Melvin Ingram, Los Angeles Chargers linebacker
Ingram was the last first-round pick of the A.J. Smith era, which in theory could mean general manager Tom Telesco might not be as inclined to pay big money for Ingram.
Considering the improvements in the Chargers’ pass rush from 2015 to 2016, however, the team will have to think long and hard about whether it can afford to lose the 2012 first-round pick. Ingram teamed with Joey Bosa to form one of the best edge rushing pairs in all of football. Being able to retain the linebacker and keep one of the league’s strongest front sevens intact would be huge for the Chargers, new head coach Anthony Lynn and his defensive coordinator Gus Bradley.
One bright spot in 2016: special teams. The punts were pretty short, but the Eagles ranked fourth in field goal efficiency, ninth in kickoffs, and 30th in punt returns on the way to a No. 30 ranking in Special Teams S&P+.
Sophomore Tyler Bass was responsible for the kickoffs and might be a decent replacement for placekicker Younghoe Koo, but the departure of both Koo and punt returner Montay Crockett hurts.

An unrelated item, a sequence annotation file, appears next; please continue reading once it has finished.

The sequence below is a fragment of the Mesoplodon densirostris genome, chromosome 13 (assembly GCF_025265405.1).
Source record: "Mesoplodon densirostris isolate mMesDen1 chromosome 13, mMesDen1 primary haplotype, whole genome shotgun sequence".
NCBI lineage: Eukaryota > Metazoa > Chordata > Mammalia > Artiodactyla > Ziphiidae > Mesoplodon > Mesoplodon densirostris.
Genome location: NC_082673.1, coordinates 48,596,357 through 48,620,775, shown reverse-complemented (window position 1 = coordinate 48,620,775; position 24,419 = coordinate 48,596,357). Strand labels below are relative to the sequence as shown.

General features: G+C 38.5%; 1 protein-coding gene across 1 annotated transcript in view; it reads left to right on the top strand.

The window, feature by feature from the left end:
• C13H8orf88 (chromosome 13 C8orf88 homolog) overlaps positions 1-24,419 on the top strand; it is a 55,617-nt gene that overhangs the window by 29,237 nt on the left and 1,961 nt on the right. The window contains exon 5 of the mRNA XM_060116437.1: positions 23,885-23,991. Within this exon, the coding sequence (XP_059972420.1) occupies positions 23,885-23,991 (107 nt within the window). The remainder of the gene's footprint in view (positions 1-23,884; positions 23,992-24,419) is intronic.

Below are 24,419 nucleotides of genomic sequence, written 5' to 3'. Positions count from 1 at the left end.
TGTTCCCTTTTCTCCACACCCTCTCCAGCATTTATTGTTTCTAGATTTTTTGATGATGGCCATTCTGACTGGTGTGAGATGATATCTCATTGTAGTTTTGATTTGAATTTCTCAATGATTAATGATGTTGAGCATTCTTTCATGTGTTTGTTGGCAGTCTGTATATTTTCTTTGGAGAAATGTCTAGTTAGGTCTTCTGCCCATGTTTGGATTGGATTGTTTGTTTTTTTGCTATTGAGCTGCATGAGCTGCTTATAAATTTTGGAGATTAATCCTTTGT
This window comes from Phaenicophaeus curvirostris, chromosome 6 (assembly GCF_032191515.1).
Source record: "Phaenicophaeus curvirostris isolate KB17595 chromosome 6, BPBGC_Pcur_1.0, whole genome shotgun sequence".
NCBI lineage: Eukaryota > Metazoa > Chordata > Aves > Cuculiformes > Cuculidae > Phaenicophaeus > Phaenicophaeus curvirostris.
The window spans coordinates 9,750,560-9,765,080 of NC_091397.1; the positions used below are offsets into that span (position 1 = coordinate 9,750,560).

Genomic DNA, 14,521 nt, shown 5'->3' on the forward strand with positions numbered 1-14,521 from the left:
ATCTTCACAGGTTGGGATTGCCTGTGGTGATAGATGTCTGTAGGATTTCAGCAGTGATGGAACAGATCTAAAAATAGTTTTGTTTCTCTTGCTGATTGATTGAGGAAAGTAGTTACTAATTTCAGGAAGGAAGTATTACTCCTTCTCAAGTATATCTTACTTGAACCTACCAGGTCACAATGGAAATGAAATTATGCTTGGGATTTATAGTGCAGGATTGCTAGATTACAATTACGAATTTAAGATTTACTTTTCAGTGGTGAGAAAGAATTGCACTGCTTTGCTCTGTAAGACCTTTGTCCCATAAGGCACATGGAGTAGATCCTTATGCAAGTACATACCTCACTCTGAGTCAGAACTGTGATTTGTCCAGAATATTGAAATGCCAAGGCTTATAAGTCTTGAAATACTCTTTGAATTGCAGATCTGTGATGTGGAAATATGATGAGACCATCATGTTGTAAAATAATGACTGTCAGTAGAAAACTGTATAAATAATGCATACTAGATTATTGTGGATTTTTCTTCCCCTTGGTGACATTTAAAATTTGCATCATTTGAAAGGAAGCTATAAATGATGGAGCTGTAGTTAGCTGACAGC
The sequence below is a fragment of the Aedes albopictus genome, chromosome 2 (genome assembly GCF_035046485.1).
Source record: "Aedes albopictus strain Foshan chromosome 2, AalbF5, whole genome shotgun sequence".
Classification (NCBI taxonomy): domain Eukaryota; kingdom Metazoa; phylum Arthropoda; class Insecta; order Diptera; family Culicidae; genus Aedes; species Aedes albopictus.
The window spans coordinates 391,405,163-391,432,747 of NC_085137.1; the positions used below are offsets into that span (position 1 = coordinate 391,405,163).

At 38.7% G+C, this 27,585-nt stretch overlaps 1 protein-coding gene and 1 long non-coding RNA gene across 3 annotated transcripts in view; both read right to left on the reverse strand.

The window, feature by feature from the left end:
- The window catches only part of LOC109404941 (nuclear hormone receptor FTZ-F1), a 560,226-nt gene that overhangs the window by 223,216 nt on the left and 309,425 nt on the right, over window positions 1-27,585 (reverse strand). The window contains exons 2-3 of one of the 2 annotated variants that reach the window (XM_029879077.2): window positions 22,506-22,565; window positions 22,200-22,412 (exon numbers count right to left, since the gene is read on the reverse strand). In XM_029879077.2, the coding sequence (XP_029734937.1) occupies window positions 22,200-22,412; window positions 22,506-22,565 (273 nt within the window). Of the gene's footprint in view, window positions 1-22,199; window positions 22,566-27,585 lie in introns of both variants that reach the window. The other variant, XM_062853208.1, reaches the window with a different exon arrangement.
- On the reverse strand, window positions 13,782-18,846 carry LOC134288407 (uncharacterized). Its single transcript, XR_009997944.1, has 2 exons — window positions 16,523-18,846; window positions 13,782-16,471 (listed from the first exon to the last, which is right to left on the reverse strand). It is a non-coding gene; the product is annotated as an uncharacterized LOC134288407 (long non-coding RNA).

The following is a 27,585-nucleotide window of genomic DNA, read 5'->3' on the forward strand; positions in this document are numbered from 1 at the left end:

Summers has recruited well here. We’ll see how quickly that can make a difference. Four three-star freshman ends could make a difference, along with three freshman linebackers and a JUCO transfer (Tomarcio Reese). If you can get contributions from a couple, and you luck out from an injuries perspective, maybe you can duct tape a decent front seven together.
Injuries could be devastating, though. End Logan Hunt and tackle Darrius Sapp are the only returning linemen with more than two tackles last year, and senior Chris DeLaRosa and sophomore Todd Bradley are the only linebackers with more than 2.5. There are a lot of former three-star guys up front (not just the freshmen); they’ll need to play like it.